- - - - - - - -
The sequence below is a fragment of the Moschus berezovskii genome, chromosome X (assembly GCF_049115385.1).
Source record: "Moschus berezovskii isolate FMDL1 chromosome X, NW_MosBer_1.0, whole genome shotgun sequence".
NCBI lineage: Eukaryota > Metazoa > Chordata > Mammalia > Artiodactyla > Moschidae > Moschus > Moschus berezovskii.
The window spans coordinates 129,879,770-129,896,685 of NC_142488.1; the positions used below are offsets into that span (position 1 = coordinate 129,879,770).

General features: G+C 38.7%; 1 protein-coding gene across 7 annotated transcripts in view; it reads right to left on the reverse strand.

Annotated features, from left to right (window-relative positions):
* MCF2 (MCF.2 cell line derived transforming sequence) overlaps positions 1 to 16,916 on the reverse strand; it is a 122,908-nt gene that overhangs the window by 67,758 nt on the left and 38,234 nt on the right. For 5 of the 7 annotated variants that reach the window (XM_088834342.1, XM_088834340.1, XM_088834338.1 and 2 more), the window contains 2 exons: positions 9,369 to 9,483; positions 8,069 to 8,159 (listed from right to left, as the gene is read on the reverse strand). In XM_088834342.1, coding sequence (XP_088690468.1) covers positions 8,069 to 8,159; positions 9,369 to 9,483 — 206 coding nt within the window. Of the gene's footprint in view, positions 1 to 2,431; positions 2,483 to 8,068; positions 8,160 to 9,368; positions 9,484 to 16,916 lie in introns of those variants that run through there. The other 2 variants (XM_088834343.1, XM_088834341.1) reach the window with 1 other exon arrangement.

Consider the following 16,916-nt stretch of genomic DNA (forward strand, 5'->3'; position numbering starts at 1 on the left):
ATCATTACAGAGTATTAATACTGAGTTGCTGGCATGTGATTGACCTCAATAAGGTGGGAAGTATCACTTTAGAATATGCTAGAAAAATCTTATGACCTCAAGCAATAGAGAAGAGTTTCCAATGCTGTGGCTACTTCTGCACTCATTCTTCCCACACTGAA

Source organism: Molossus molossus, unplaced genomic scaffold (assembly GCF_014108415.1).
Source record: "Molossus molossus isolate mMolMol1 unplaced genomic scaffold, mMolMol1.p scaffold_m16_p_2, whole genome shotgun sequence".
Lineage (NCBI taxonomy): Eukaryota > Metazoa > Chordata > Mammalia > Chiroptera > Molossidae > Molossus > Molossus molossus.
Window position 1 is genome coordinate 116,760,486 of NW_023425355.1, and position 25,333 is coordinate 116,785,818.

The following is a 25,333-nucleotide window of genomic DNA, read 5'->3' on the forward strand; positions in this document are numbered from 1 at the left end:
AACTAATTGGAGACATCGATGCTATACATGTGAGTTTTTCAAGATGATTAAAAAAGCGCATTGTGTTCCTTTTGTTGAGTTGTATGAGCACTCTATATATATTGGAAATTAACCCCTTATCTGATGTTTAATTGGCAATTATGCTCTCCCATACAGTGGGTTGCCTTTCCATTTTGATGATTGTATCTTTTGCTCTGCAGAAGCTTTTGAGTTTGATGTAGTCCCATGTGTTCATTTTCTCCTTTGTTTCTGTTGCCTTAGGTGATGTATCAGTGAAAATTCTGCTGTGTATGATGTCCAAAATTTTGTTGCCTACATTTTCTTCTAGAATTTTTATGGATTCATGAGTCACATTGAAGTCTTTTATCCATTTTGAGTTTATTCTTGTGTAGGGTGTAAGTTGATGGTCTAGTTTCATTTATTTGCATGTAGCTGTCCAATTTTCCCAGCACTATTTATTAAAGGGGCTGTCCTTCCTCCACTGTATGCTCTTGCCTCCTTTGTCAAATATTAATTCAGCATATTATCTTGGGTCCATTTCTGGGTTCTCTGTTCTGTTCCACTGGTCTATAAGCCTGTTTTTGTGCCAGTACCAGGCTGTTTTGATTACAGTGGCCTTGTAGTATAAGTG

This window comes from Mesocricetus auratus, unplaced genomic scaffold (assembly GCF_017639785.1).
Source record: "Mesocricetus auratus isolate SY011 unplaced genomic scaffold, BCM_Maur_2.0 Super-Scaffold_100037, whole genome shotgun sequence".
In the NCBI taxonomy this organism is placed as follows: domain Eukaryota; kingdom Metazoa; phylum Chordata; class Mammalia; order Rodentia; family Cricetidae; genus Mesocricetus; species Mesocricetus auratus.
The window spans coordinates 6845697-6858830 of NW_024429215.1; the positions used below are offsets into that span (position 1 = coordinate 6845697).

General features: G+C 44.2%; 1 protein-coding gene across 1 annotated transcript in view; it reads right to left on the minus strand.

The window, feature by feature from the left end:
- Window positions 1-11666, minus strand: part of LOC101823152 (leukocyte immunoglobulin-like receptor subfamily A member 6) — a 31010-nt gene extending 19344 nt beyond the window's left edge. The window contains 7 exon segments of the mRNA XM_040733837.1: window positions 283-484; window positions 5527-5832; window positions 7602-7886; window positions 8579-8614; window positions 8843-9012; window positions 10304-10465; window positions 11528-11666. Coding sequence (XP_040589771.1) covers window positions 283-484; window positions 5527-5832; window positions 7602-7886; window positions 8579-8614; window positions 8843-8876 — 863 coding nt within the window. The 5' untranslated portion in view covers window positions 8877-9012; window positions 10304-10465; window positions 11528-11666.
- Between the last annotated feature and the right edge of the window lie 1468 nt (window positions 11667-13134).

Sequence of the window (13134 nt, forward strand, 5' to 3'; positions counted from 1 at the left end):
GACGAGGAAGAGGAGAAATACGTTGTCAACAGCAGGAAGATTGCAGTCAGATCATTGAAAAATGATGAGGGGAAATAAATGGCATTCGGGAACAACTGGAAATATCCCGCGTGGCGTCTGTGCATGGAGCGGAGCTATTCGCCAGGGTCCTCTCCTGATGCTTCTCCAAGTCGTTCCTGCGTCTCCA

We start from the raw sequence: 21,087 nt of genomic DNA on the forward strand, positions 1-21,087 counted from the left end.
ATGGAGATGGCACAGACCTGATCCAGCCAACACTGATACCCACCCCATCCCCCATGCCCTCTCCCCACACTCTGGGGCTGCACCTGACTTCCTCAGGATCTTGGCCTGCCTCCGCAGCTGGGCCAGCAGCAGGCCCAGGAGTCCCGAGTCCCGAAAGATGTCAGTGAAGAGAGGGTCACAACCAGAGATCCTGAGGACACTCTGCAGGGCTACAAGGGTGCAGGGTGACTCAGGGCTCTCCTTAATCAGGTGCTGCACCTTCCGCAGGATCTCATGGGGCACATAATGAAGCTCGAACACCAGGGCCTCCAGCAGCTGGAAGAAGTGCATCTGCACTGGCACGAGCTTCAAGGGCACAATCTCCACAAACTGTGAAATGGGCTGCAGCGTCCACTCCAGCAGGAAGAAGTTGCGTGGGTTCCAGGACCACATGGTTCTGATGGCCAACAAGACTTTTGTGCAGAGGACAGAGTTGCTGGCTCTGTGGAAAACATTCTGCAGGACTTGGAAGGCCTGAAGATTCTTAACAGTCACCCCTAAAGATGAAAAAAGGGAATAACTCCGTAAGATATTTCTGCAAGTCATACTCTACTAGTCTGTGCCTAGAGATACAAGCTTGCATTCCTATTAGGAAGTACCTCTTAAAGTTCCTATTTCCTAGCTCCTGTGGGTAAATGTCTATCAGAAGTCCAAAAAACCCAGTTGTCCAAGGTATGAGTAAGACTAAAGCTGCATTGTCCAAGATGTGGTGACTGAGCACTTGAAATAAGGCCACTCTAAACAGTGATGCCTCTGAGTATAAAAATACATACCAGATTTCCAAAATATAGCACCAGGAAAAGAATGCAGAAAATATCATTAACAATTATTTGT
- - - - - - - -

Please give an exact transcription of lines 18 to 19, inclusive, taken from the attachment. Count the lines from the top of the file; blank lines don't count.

In the NCBI taxonomy this organism is placed as follows: domain Eukaryota; kingdom Metazoa; phylum Chordata; class Mammalia; order Rodentia; family Cricetidae; genus Mesocricetus; species Mesocricetus auratus.
The window spans coordinates 6845697-6858830 of NW_024429215.1; the positions used below are offsets into that span (position 1 = coordinate 6845697).